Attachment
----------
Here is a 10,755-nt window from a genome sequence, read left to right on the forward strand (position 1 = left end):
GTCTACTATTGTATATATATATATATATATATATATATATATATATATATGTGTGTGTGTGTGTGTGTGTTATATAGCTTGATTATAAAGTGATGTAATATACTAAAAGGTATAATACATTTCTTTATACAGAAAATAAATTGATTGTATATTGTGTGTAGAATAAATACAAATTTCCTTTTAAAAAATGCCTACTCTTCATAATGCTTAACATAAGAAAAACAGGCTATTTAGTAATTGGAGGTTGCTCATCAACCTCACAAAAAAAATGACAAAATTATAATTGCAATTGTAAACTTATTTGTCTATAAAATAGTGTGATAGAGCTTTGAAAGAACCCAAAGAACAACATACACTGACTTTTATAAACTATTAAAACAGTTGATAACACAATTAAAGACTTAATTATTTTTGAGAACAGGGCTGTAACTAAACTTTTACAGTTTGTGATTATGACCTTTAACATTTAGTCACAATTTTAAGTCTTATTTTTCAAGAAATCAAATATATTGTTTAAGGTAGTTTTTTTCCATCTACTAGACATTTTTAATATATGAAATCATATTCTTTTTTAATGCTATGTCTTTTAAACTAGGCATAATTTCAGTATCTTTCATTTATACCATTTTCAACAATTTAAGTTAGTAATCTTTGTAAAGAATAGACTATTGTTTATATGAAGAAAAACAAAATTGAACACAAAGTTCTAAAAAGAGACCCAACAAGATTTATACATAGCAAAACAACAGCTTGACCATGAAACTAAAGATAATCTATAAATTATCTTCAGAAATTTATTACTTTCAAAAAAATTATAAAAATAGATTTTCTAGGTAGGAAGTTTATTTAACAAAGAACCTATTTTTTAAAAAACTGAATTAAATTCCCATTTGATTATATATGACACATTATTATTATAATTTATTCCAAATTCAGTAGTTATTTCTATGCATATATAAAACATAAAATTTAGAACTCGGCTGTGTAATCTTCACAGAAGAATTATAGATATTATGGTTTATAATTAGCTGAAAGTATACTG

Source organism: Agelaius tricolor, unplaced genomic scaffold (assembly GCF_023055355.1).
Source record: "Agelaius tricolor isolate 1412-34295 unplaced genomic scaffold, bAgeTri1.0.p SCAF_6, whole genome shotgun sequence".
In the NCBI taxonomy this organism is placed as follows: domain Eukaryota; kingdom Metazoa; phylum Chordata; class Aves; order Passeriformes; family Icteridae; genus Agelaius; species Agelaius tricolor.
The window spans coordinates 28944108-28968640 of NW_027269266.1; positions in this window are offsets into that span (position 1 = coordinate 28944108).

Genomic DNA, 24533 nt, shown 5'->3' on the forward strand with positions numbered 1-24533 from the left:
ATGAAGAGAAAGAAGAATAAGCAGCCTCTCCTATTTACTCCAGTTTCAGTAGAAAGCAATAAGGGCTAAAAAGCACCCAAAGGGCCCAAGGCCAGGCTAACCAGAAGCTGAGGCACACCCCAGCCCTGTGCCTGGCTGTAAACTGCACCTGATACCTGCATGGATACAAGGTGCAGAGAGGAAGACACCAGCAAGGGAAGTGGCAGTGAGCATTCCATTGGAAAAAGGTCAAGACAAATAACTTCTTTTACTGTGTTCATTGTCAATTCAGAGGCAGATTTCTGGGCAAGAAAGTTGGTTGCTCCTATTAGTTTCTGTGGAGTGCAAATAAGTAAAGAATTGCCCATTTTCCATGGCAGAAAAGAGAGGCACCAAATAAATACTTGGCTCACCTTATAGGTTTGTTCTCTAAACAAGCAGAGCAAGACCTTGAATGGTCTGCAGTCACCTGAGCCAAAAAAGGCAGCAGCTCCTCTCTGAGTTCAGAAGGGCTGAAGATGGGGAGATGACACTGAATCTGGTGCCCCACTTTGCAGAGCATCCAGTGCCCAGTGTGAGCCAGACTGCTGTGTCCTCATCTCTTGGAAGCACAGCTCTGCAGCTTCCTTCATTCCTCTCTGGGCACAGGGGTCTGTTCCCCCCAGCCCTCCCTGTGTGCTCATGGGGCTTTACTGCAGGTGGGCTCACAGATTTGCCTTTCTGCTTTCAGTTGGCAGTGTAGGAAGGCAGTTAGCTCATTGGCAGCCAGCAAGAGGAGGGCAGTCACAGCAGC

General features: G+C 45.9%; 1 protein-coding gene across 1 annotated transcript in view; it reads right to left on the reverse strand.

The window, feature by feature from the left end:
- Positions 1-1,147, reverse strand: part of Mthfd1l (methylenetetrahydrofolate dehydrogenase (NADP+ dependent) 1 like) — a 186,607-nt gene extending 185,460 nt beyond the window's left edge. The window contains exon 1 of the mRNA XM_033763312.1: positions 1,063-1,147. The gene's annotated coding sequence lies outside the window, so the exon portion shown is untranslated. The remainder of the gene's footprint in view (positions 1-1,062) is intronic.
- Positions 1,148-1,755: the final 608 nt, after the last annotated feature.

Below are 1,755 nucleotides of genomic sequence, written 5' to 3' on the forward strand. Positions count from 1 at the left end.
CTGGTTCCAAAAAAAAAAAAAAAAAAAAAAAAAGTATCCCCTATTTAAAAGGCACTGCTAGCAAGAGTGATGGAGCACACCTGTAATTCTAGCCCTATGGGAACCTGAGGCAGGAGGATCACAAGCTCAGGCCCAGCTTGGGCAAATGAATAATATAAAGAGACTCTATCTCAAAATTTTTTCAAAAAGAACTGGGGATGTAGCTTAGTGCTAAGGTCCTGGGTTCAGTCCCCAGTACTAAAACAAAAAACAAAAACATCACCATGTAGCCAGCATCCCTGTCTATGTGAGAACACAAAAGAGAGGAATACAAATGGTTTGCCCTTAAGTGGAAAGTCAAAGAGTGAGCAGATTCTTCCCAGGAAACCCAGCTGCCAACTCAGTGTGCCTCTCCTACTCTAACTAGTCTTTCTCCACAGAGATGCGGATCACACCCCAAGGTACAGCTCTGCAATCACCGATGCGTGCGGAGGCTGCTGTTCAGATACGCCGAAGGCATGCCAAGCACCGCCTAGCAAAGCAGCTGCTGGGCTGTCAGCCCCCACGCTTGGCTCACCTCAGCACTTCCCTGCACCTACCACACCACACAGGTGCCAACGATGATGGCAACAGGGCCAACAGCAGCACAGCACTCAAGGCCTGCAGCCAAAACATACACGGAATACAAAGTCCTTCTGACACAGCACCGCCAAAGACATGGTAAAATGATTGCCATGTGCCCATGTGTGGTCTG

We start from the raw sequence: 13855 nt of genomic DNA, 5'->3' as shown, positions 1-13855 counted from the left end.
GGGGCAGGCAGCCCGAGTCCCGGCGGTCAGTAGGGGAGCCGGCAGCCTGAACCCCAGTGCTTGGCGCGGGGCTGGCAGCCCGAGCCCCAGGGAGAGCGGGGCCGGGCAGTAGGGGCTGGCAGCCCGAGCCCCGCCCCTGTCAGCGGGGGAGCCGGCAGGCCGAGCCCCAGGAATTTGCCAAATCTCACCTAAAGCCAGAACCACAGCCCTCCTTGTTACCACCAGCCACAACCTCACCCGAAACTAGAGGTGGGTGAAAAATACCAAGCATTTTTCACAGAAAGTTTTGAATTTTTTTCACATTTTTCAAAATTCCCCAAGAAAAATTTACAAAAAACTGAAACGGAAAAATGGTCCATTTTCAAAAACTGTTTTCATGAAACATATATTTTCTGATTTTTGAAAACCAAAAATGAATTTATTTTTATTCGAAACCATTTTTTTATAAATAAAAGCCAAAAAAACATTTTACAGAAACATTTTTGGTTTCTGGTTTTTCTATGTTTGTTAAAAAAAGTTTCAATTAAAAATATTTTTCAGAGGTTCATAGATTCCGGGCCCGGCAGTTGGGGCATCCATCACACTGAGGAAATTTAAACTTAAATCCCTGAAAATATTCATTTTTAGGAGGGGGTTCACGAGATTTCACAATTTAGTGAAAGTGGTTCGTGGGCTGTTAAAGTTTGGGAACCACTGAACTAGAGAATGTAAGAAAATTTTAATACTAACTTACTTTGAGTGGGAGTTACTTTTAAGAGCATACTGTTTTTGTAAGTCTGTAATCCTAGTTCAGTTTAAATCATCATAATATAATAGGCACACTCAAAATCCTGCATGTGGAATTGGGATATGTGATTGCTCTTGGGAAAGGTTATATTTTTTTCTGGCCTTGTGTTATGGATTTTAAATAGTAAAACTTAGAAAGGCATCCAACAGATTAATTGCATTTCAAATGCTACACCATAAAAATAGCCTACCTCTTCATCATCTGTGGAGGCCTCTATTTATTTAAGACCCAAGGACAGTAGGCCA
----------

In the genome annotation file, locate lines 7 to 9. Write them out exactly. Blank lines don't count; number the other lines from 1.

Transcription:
Genomic DNA, 24533 nt, shown 5'->3' on the forward strand with positions numbered 1-24533 from the left:
ATGAAGAGAAAGAAGAATAAGCAGCCTCTCCTATTTACTCCAGTTTCAGTAGAAAGCAATAAGGGCTAAAAAGCACCCAAAGGGCCCAAGGCCAGGCTAACCAGAAGCTGAGGCACACCCCAGCCCTGTGCCTGGCTGTAAACTGCACCTGATACCTGCATGGATACAAGGTGCAGAGAGGAAGACACCAGCAAGGGAAGTGGCAGTGAGCATTCCATTGGAAAAAGGTCAAGACAAATAACTTCTTTTACTGTGTTCATTGTCAATTCAGAGGCAGATTTCTGGGCAAGAAAGTTGGTTGCTCCTATTAGTTTCTGTGGAGTGCAAATAAGTAAAGAATTGCCCATTTTCCATGGCAGAAAAGAGAGGCACCAAATAAATACTTGGCTCACCTTATAGGTTTGTTCTCTAAACAAGCAGAGCAAGACCTTGAATGGTCTGCAGTCACCTGAGCCAAAAAAGGCAGCAGCTCCTCTCTGAGTTCAGAAGGGCTGAAGATGGGGAGATGACACTGAATCTGGTGCCCCACTTTGCAGAGCATCCAGTGCCCAGTGTGAGCCAGACTGCTGTGTCCTCATCTCTTGGAAGCACAGCTCTGCAGCTTCCTTCATTCCTCTCTGGGCACAGGGGTCTGTTCCCCCCAGCCCTCCCTGTGTGCTCATGGGGCTTTACTGCAGGTGGGCTCACAGATTTGCCTTTCTGCTTTCAGTTGGCAGTGTAGGAAGGCAGTTAGCTCATTGGCAGCCAGCAAGAGGAGGGCAGTCACAGCAGC

General features: G+C 45.9%; 1 protein-coding gene across 1 annotated transcript in view; it reads right to left on the reverse strand.